In other studies, the ALS has been used to reveal liquid water and complex organic compounds like hydrocarbons and amino acids in meteorites – one of which may have traveled here from a dwarf planet – and ALS scientists have been working with NASA to study the microscopic makeup of asteroids to better understand how meteoroids break apart in Earth’s atmosphere.

    The Lab also had a role in analyzing dust from moon rocks collected in the Apollo 11 and Apollo 12 moon missions – the late Melvin Calvin, who was a former associate director at the Lab, participated in a study of carbon compounds in lunar samples that was published [<em>PSLSC] in 1971.

    And in the 1970s, Berkeley Lab Nobel laureate Luis Alvarez teamed with his son, Walter Alvarez, then an associate professor of geology at UC Berkeley, to unravel the mystery of the dinosaur die-off some 65 million years ago. The Alvarezes, working with Lab nuclear chemists Frank Asaro and Helen Michel, used a technique known as neutron activation analysis to precisely measure an unusual abundance in the element iridium in sedimentary deposits that dated back to the time of the dinosaurs’ disappearance and the mass extinction of many other species. [LBL Science Beat]

    Iridium, which is rare on Earth, was known to be associated with extraterrestrial objects such as asteroids, and later studies [Science] would confirm that a massive meteorite impact is the most likely cause of that ancient extinction event.

    Besides studying materials of extraterrestrial origin, Berkeley Lab researchers have also worked to synthesize and simulate the chemistry, materials, conditions, and effects found outside of Earth – from lab-treated materials that are analogous to exotic minerals that formed in space from the presence of corrosive gases in the early solar system to simulated mergers of neutron stars and black holes, and the creation of simulated Martian meteorites.

    See the full article here .

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  • richardmitnick 10:37 am on June 8, 2018 Permalink | Reply
    Tags: , Archaean period, , , Did plate tectonics set the stage for life on Earth?, Geology, Great Oxidation Event (GOE), Neoproterozoic Oxygen Event,   

    From Astrobiology Magazine: “Did plate tectonics set the stage for life on Earth?” 

    Astrobiology Magazine

    From Astrobiology Magazine

    Jun 7, 2018
    Lisa Kaspin-Powell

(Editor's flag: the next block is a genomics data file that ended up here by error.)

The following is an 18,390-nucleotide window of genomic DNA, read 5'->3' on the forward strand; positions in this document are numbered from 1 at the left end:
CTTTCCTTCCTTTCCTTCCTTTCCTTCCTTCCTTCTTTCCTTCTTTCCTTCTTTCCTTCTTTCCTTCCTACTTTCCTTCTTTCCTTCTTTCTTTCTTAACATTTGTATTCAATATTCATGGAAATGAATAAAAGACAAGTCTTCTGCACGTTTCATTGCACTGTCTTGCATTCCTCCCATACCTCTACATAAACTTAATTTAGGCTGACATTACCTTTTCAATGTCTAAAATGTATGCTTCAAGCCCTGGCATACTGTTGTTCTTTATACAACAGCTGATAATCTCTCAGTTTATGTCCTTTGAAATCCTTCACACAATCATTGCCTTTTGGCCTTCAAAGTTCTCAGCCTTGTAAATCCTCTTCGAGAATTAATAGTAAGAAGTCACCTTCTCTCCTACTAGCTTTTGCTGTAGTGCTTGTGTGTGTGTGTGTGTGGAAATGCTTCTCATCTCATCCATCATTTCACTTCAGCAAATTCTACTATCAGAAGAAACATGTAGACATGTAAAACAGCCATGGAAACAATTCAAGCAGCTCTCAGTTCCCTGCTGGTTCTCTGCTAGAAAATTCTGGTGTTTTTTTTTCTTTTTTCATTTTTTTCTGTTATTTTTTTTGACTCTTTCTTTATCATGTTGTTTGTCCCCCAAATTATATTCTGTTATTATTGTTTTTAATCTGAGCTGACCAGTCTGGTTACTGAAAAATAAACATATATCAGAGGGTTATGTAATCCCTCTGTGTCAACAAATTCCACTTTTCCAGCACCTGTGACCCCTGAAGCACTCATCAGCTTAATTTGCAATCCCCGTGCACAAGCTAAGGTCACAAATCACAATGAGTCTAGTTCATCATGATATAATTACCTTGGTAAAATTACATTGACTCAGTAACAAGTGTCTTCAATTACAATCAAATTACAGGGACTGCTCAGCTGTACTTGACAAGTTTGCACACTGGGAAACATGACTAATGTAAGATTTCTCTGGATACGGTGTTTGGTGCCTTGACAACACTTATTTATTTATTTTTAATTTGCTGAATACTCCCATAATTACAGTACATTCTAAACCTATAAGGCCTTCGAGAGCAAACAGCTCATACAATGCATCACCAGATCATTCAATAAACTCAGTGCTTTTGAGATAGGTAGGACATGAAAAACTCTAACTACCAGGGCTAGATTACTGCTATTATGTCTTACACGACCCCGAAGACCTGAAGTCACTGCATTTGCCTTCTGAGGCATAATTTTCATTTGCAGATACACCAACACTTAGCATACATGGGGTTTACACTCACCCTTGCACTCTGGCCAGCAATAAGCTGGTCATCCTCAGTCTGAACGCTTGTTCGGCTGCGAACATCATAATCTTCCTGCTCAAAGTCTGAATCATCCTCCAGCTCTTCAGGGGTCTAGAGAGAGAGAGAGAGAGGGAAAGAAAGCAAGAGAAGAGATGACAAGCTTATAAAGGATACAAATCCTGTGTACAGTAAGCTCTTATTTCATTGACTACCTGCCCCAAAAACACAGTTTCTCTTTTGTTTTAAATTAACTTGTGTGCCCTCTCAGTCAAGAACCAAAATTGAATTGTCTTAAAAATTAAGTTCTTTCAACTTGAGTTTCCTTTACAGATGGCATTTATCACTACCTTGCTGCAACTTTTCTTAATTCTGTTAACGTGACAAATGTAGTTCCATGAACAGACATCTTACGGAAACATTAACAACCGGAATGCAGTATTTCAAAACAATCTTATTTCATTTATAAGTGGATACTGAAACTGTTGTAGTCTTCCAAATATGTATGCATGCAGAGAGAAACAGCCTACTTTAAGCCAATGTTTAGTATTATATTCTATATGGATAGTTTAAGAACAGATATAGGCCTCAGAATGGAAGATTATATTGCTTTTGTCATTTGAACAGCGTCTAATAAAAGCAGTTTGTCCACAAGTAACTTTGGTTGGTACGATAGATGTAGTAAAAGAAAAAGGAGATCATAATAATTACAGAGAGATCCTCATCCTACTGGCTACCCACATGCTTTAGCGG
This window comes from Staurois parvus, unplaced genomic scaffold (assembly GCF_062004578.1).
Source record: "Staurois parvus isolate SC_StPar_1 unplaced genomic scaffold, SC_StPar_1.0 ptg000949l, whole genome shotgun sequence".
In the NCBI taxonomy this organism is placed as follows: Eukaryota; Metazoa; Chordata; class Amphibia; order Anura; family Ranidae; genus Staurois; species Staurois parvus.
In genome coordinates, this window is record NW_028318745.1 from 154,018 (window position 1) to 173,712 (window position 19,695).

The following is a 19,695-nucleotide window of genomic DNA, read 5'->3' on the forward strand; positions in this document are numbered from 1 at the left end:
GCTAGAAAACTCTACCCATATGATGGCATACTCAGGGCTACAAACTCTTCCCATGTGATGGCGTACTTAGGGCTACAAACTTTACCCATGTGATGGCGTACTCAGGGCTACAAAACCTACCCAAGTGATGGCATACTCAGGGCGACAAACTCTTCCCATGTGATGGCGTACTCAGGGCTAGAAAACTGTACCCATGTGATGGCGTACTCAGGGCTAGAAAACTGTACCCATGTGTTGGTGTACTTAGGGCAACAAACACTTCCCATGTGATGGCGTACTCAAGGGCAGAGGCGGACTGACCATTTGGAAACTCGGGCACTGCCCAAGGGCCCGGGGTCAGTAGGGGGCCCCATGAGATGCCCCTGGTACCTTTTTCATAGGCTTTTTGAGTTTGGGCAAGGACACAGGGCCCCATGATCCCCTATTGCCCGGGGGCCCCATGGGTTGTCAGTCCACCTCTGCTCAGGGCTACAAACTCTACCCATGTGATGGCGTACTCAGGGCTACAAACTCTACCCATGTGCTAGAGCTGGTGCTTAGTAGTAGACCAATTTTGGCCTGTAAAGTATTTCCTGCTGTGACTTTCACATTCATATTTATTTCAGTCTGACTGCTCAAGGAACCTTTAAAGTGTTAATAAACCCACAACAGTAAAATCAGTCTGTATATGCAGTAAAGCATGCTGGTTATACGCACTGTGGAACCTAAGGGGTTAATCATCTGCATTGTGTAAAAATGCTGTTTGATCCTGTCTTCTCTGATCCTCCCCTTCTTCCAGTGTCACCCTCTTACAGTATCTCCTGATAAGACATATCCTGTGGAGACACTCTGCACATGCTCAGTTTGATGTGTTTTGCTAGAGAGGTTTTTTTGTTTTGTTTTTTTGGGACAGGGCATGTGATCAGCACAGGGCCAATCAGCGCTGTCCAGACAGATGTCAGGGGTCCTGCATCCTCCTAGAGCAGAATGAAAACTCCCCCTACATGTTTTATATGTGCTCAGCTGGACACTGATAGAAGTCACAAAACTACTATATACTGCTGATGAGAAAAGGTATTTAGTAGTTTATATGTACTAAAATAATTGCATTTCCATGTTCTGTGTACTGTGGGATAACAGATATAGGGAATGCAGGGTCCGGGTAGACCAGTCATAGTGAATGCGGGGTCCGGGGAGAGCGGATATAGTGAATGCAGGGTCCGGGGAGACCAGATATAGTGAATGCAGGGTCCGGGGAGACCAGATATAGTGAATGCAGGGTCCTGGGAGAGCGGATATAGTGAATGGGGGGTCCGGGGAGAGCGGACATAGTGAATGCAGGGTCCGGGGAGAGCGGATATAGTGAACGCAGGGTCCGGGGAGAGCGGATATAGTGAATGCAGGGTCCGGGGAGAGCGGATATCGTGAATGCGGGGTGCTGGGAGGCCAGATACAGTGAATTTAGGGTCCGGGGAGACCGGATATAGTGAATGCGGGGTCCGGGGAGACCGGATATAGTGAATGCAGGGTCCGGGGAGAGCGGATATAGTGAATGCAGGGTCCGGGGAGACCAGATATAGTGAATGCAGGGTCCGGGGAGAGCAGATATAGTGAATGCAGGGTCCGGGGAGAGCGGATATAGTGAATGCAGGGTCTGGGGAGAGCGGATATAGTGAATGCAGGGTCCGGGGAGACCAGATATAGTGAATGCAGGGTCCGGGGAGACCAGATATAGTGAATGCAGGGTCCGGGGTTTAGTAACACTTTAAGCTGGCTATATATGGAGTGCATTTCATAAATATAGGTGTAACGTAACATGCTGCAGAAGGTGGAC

The tectonic plates of the world were mapped in 1996, USGS.

    A new study suggests that rapid cooling within the Earth’s mantle through plate tectonics played a major role in the development of the first life forms, which in turn led to the oxygenation of the Earth’s atmosphere. The study was published in the March 2018 issue of Earth and Planetary Science Letters.

    Scientists at the University of Adelaide and Curtin University in Australia, and the University of California at Riverside, California, USA, gathered and analyzed data on igneous rocks from geological and geochemical data repositories in Australia, Canada, New Zealand, Sweden and the United States. They found that over the 4.5 billion years of the Earth’s development, rocks rich in phosphorus accumulated in the Earth’s crust. They then looked at the relationship of this accumulation with that of oxygen in the atmosphere.

    Phosphorus is essential for life as we know it. Phosphates, which are compounds containing phosphorus and oxygen, are part of the backbones of DNA and RNA as well as the membranes of cells, and help control cell growth and function.

    To find out how the level of phosphorus in the Earth’s crust has increased over time, the scientists studied how rock formed as the Earth’s mantle cooled. They performed modeling to find out how mantle-derived rocks changed composition as a consequence of the long-term cooling of the mantle.

    Their results suggest that during an early, hotter period in Earth’s history – the Archaean period between four and 2.5 billion years ago – there was a larger amount of molten mantle. Phosphorus would have been too dilute in these rocks. However, over time, the Earth cooled sufficiently, aided by the onset of plate tectonics, in which the colder outer crust of the planet is subducted back into the hot mantle. With this cooling, partial mantle melts became smaller.

    As Dr. Grant Cox, an earth scientist at the University of Adelaide and a co-author of the study, explains, the result is that “phosphorus will be concentrated in small percentage melts, so as the mantle cools, the amount of melt you extract is smaller but that melt will have higher concentrations of phosphorus in it.”

    A cross section of the Earth, showing the exterior crust, the molten mantle beneath it and the core at the center of the planet. Image credit: NASA/JPL-Université Paris Diderot – Institut de Physique du Globe de Paris.

    Phosphorus’ role in the oxidation of Earth